May 21, 2015

Best Time to Buy Motorcycle

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In the market for a motorcycle? It is possible to score a deal on a high quality bike without breaking the bank, starting with when you shop.

When is the Best Time to Buy a Motorcycle

January and February

© driver Photographer (CC BY-SA 2.0) via Flickr

This is when meteorologists across the nation are warning viewers about imminent snowstorms on the horizon, along with the associated dangers they pose for road conditions. Even hardcore riders are not thinking about getting on their bikes at this time of year.

But if you’re in the market for a new motorcycle, the slow season is to your advantage. You just might not be able to take a test ride beyond the parking lot. February in particular has decreased demand, which usually equates to steeper discounts and more negotiating power.

How to Save Money Buying a Motorcycle

  • Do your homework
    Ready to purchase the bike of your dreams? For starters, you’ll need to conduct an extensive amount of research to properly narrow down your options. Whichever option you select should not only suit your style, but it should also be appropriate for your intended use. A few additional items to consider:

    • Weight: The larger the bike, the more difficult it is to handle, so it may not be the best option for a newbie.
    • Power: This may not be as significant if you don’t plan to hit the pavement at high speeds on your new bike.
    • Seat height: If balance is an issue and you prefer both feet on the ground when you come to a complete stop, carefully consider this aspect of your bike.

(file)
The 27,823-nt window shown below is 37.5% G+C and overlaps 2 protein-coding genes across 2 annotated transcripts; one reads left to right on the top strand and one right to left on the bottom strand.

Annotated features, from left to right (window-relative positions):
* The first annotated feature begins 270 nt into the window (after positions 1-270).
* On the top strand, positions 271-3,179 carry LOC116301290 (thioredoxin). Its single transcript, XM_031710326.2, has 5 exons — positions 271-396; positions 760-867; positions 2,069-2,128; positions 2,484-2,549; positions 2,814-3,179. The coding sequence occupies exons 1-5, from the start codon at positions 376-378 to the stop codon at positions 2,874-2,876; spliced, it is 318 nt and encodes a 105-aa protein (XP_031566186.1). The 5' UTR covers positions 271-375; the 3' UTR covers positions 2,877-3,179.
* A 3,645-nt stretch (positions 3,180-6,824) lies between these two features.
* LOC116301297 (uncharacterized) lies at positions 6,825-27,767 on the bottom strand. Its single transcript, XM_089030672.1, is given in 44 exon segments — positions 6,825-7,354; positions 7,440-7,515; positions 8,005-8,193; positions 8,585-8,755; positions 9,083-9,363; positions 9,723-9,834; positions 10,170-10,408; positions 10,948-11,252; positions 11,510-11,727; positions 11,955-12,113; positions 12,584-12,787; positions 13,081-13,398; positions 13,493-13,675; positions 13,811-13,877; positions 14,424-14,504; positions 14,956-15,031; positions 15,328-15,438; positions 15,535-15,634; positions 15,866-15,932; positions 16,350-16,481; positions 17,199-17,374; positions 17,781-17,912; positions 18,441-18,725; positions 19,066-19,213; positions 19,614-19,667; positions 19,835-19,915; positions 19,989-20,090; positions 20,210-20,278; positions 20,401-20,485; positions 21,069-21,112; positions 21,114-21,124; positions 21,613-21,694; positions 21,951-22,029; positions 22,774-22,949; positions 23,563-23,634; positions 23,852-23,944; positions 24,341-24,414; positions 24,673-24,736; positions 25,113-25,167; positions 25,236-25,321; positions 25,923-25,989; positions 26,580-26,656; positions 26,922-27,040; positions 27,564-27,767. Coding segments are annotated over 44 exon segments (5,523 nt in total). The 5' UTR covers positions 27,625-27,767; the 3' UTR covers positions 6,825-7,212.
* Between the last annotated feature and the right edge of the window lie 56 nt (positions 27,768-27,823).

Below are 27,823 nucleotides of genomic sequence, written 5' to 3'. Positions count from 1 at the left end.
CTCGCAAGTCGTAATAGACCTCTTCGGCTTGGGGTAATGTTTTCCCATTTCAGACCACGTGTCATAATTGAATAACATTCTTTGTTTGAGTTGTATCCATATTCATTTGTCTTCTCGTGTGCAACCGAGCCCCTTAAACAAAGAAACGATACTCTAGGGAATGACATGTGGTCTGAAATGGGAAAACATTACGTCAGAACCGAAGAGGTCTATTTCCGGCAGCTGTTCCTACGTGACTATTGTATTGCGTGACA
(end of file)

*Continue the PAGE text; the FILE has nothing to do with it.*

• Tank size: If you plan to use the motorcycle extensively or for lengthy trips, a small tank could quickly become a hassle.

  • Set a budget
    According to RideApart, new motorcycles range from $2,799 to a whopping $110,000, with the median price hitting $13,299. Since the purchase price is rather steep, you’ll need to weigh your options and think carefully about your budget.

    There’s more than the bike itself to consider: Don’t forget about insurance premiums as well as dealer fees, taxes, and the cost of your tag, title, and riding gear.

  • Take your time
    When you step foot into a dealership, expect to be greeted by a salesperson who is anxious to make a sale and fatten his monthly commission check. But it’s important to remain calm. Take control of the situation right away so you won’t end up driving off with a motorcycle that doesn’t exactly meet your needs or greatly exceeds your affordability threshold.

  • Take it for a spin
    Don’t forget your riding gear, but leave it behind in the trunk of your car at first. Otherwise, the sales representative will assume you’ll be an easy sale. You want to appear lackadaisical about the whole thing, even if you’re dying to take a motorcycle home. Now. Look beyond your urges and take your time to make sure you’re getting the best bike for your money.

  • Consider used options
    The sales representative will try to convince you of how stunning you will look riding the latest model of a particular bike, or how it’s perfect for your lifestyle, but don’t fall for the trap. Instead, take a look at any second-hand bikes they have on site, or conduct an online search to explore your options. A few additional tips on buying used:

    • Be willing to travel to check out the motorcycle of your dreams
    • Consider the mileage as a big part of the value you’re getting (or not getting)
    • Review service records
    • Have a good mechanic inspect the bike before you purchase it

  • Don’t forget to negotiate
    Whether you’re buying new or used, don’t forget to do your homework and confirm the suggested retail price. You want to provide a realistic offer. You don’t want to insult the seller from the get-go with a lowball figure.

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